Perhaps the “fond thing" most "vainly invented " is the account given of the improvement in the condition of the agricultural labourer in the eighteenth century. He now began to enjoy, says Professor Patten, “new drinks, like tea and ale” (p. 195). The association of tea with ale, as if their introduction to the labourer's diet belonged to the same period, is enough to make Cobbett turn in his grave. To the same period, says our author, belongs the introduction of the oven into the cottage, and with it a new

oven diet.”

“So long as food had been cooked in a pot over an open fire, only watery dishes could be made, but ovens made dry foods possible. Bread and meat could now be cooked in more palatable forms than formerly," &c., &c. Has Professor Patten ever been inside an old-fashioned English cottage? When there is an oven, does he know where it is placed, and how it is made, and what it is used for? Has he ever heard of the frying-pan? Does he know what a turn-spit is?

I have said nothing of the elaborate estimate of the chief English philosophers and economists which occupies a large part of the volume. It is highly original ; Professor Patten does not hesitate to correct the great writers themselves as well as their commentators in regard to the sequence of their ideas, and the order in which they occurred to them. He has given a good deal of attention to economic and philosophic literature, and hidden beneath a repulsive phraseology may possibly lurk many observations worthy of consideration. But to disentangle them would require far more time and space than I have at my command; they may be commended to the respectful consideration of the few scholars who really have any particular knowledge of the subject; to the general public the whole exposition will be impressive and unintelligible.

It is a hard duty to criticise frankly a book like this. If one could be sure that it would only be read by persons who had a fair acquaintance with English history and literature, one would be

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disposed to pass over its wild statements and baseless arguments with a smile, and to dwell upon its stimulating and thought-promoting qualities. But one cannot but fear that the academic position and the, for many reasons, well-founded reputation of its author may give it a wide vogue in American colleges. I can hardly conceive anything more mischievous than to put this in the hands of students at a time when they ought to be learning the well-ascertained outlines of history, the methods of sound argument, the rules of evidence, and a lucid and un pedantic style. Lest I should be thought too severe, let me end with two examples of the sort of reckless assertion which proceeds from Puritan prejudice masquerading as psychological science. Professor Patten takes the Puritan side as against Laud with regard to the Book of Sports. There is a good deal to be said for that view. But what excuse can there be for such an assertion as this?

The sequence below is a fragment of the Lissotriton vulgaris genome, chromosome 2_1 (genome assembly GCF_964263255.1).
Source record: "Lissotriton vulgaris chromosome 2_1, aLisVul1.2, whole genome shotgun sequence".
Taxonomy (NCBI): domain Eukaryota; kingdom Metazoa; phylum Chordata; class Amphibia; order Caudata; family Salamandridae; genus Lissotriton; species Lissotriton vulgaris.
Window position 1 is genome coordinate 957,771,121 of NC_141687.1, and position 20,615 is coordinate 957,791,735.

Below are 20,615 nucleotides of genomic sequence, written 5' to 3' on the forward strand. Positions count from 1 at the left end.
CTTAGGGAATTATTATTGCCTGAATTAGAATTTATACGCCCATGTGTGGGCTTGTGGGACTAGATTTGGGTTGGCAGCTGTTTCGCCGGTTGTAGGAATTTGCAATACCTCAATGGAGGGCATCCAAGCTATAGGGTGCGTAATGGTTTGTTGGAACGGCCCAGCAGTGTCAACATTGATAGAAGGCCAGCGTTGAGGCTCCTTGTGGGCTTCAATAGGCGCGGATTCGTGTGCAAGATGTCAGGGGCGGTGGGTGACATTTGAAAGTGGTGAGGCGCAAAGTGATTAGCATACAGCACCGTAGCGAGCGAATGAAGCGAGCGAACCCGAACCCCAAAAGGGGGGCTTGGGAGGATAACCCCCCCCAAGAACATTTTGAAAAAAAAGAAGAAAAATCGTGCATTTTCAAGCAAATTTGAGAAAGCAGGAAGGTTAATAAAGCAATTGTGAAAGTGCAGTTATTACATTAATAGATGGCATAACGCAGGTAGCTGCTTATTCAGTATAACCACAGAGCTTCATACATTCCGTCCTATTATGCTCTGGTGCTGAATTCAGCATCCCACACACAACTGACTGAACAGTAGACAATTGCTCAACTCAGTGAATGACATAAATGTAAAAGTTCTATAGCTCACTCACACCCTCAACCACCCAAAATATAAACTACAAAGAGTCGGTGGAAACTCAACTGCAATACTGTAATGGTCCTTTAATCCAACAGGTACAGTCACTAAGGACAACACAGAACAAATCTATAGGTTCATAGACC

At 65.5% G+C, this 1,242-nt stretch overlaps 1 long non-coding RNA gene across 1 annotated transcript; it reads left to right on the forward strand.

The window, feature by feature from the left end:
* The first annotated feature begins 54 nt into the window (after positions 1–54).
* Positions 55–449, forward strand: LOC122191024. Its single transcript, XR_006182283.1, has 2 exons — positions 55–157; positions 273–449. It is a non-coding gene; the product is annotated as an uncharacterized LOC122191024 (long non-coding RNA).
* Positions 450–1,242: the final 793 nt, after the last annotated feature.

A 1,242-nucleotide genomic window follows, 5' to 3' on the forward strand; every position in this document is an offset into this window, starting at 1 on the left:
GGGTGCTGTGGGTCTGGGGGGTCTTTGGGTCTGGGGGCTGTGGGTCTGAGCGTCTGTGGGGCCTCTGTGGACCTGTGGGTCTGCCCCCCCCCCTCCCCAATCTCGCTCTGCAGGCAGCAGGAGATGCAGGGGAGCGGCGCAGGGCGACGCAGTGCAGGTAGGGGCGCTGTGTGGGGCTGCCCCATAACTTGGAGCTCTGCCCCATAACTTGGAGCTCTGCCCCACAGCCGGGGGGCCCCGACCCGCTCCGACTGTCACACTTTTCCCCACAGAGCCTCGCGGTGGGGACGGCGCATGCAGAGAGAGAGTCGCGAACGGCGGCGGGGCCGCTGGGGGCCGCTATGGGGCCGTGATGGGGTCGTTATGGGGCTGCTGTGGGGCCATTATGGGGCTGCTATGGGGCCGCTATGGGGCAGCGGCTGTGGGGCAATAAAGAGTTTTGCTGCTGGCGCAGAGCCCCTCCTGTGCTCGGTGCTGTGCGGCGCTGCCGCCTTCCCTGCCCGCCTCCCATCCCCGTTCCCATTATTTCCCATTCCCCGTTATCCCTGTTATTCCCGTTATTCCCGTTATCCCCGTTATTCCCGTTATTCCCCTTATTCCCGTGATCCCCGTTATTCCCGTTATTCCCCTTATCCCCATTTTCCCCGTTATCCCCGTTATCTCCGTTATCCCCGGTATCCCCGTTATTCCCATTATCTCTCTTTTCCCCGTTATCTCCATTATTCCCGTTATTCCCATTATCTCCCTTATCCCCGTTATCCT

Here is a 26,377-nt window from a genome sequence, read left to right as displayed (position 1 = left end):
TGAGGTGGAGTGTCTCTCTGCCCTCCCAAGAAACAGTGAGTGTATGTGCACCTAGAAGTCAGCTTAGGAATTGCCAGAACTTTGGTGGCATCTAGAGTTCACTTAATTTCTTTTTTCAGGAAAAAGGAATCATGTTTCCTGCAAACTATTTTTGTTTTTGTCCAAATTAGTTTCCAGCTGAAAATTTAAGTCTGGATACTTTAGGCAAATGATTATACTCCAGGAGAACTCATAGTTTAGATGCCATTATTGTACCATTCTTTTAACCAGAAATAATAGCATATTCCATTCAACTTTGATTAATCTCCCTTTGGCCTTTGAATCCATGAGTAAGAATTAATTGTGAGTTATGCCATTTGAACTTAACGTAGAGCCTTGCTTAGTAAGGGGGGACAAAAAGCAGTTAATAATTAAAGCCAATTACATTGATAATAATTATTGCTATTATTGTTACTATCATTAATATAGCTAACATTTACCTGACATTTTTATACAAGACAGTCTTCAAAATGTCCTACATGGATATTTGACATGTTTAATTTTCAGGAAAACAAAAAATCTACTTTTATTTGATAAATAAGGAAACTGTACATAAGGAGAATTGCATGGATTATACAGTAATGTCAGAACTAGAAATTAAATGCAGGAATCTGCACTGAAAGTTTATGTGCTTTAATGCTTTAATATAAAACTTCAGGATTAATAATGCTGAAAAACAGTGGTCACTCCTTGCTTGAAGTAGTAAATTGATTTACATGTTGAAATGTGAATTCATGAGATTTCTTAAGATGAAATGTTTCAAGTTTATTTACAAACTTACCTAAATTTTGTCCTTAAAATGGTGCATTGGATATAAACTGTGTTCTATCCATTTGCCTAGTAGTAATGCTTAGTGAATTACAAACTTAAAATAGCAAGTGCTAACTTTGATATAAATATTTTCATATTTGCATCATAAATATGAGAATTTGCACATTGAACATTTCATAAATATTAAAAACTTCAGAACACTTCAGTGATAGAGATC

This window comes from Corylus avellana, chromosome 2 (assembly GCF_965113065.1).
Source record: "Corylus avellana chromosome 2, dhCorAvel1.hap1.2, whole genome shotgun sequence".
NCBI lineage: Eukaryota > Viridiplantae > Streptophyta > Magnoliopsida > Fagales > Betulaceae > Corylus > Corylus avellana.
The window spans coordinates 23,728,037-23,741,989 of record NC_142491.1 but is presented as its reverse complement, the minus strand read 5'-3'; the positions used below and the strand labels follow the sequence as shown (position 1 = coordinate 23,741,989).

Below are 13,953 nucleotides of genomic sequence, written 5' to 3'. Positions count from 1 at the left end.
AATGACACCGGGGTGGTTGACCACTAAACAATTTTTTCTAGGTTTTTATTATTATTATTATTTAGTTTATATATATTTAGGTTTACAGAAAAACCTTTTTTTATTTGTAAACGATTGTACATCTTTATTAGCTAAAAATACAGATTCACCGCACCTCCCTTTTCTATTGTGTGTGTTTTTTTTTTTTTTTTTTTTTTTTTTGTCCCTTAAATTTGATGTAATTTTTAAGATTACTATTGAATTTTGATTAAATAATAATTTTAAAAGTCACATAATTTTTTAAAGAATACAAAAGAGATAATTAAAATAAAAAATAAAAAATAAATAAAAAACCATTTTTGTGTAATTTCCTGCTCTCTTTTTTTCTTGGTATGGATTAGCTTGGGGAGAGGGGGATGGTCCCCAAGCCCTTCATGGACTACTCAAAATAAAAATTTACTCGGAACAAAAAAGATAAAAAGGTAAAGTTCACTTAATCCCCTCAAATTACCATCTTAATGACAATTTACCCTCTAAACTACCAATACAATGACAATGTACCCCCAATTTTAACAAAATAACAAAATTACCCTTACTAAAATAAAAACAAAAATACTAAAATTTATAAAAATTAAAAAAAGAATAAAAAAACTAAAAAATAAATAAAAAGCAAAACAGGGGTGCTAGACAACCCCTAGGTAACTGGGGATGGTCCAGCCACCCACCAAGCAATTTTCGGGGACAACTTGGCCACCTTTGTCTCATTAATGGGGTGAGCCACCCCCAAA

“ The key to the situation lies in the once universal notion that the popular sports, by exciting the sexual passions, promoted the growth of population. The loss of virtue that the Puritans denounced in the May games was to the ruling class an argument in their favour. The noble who debauched the wives and daughters of his tenantry did not think that he did wrong; on the contrary he told himself that he was doing the nation a service” (p. 137). The explanation which the author provides for this remarkable condition of affairs only shows how dangerous a thing may be a little anthropology. And now read this :

" It must be remembered that the church was in reality a civil organisation whose main end was peace and security. Its clergy did not, therefore, express that condemnation of sensual indulgences which modern opinion demands, but were content if no breaches of the peace occurred, in the belief that the nation was safest when the attention of individuals was diverted from public affairs by opportunities to indulge their passions” (p. 133). This is not history: it is commonplace anticlericalism.


Local Variations in Wages. By F. W. LAWRENCE. (London:

Longmans, Green & Co. 1899.)

This essay, which gained the Adam Smith prize at Cambridge in the year 1897, is a most excellent and useful piece of work. It not only contains most valuable information about wages arranged in a diagrammatic form, but also suggests many lines of new inquiry for the student who shall proceed with any further investigations into this field. The following criticism is deliberately aimed at picking out any faults, and does not in any way profess to make a fair estimate of the value of the work, in the belief that more good is served in the case of such a careful and valuable contribution to economic science by deliberate criticism in detail and other than general praise. A serious piece of work deserves serious criticism.